First good stats and reports about Colorado and marijuana
(About half-way down.)

Very long PDF, but has a great deal of interesting information–

Since it was always illegal to drive stoned, do we have those sames stats for before it was legalized? I’m curious as to if it went up, down or stayed about the same.

Washington legalized marijuana, too, but it seems like all the media coverage I see about the aftermath is about Colorado.

Has anyone else noticed this discrepancy, or know why it might be?

This is just a WAG but Colorado borders more vocal states that are opposed to marijuana legalization. Nebraska in particular is trying to inject their opposition on legal grounds because they claim it infringes on their rights because of cross-border traffic or some bullshit like that.

Colorado is just a more high-profile state because it is in the western center of the country and people associate it with lots of things from high priced ski resorts to the Continental Divide. Washington is stuck way up in the far northwestern corner in the country. We know that stuff happens there because it has Seattle, Microsoft and other things but most people view it as British Columbia Lite and we all know what to expect out of those types so there is no surprise. Washington has got hipster Oregon and desolate Idaho as neighbors so there isn’t much of any anyone to complain about them.

It is a good question though. Almost all of the press that I see talks about Colorado rather than Washington. I go to Colorado several times a year for both work and pleasure and I have never smoked marijuana. People mention it sometimes but I still have never seen anyone smoking it there. It isn’t like the whole state suddenly became a Cheech and Chong movie.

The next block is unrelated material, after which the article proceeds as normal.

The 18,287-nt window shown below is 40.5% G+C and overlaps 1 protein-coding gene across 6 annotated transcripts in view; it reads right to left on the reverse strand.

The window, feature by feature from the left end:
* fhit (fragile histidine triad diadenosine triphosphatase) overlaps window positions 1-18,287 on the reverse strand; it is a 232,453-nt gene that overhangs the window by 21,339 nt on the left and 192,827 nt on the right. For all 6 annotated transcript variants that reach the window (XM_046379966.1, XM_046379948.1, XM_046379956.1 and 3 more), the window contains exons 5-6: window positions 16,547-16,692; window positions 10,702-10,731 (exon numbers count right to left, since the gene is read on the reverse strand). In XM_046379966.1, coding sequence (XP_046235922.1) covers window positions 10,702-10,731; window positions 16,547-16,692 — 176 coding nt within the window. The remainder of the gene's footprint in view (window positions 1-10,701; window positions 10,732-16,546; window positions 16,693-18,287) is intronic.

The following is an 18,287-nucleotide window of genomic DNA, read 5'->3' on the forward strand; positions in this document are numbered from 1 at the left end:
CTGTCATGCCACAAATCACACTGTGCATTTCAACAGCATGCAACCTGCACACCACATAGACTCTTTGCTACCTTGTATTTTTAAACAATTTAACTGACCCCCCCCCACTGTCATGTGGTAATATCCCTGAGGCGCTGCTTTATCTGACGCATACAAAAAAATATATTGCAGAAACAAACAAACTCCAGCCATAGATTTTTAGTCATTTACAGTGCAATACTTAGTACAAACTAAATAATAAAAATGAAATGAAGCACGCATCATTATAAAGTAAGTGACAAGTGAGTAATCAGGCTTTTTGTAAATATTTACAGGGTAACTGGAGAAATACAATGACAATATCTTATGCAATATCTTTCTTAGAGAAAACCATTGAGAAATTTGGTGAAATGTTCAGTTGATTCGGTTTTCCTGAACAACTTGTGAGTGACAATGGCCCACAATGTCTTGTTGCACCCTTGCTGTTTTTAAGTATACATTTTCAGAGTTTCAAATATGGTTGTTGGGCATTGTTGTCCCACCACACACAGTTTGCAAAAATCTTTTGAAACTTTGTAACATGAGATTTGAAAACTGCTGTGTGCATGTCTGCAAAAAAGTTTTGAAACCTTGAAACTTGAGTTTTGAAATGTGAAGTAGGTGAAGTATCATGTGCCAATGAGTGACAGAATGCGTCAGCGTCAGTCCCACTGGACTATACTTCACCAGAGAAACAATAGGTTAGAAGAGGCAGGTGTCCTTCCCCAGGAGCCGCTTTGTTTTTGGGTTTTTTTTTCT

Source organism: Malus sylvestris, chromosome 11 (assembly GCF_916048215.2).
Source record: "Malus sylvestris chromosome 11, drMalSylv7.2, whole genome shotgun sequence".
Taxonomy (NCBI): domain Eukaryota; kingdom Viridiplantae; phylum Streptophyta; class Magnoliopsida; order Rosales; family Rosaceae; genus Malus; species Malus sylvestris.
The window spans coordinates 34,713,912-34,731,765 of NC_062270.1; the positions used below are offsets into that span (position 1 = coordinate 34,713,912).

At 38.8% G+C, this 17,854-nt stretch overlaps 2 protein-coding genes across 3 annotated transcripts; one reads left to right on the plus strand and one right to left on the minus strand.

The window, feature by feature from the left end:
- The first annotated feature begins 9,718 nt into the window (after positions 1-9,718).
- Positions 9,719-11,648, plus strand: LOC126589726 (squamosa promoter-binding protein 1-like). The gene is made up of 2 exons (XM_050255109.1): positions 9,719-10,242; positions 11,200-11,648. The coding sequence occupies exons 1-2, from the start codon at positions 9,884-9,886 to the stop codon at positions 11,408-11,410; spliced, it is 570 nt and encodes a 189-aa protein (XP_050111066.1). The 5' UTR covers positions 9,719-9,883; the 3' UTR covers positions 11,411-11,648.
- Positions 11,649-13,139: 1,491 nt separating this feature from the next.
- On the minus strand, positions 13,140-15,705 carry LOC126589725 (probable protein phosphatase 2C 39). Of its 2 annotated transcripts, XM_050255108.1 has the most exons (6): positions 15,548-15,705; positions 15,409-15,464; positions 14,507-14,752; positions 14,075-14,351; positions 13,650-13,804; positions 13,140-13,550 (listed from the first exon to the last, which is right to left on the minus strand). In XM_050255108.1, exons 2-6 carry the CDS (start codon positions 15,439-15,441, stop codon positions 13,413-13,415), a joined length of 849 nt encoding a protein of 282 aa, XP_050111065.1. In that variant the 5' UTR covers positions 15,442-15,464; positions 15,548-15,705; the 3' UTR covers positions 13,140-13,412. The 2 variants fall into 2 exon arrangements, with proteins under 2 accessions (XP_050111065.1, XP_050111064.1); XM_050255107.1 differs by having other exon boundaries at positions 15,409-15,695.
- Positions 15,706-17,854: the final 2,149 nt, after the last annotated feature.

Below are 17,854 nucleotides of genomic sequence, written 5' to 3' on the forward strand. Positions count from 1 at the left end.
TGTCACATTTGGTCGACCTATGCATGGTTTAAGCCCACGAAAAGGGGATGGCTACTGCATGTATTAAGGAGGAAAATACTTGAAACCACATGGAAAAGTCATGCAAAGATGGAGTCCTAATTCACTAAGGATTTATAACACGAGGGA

I would have guessed it gets more media attention because it was sort of a marijuana mecca to begin with (at least Boulder anyways). Even back when I was in college in the 90’s, people talked about going out to Colorado or going to visit their friends in Boulder and talking about the pot they had out there always came up.

So now that it’s legalized it should be interesting to see what happens to it.

There is a major difference in the way the two states implemented it.

In Colorado, the initiative basically just legalized it and the legislature has been scrambling to set up the regulatory and tax framework. In Colorado, recreational pot sales started the first day the law went into effect (Jan 1) and the stores were able to open pretty much everywhere.

In Washington, the initiative stipulated that sales couldn’t begin until all the regulatory and tax framework was in place. It created a marijuana control board (similar to a liquor board) that spent months and months getting all the rules and regulations hammered out. The first legal sales in Washington weren’t until the middle of the summer, and even then some of the control board rules for supply meant that those sales were very limited.

So, basically, Colorado has about a 7-9 month head start.

The story specifies that stats only began to be accumulated last year.

Not exactly. It took a year before retail sales began. There was a ton of work to do in the legislature first before you could open a shop. Tax issues, security measures, tracking of plants, etc. All had to be put into law first. That said, Colorado was very organized and there wasn’t any real opposition or disruption as the laws were passed, so they did get open well ahead of Washington, and CO’s regulatory framework is the defacto model for Washington and every other state to come.

As a Colorado resident, it really isn’t even a thing. We had medical dispensaries before, so seeing a pot shop is no big deal. If you want to buy it, you just go and buy it. If you don’t, you’ll never come into contact with it, except maybe at a friend’s house. You can’t smoke in public, so it is all but invisible. Life is exactly the same as before. except the government and the schools suddenly have a large new influx of money.

I’m in the next state over from Colorado, and mine will very probably be the last state ever to consider legalizing marijuana. Colorado being literally stuck between Utah and Nebraska is the big reason why it is, and will be, under so much scrutiny.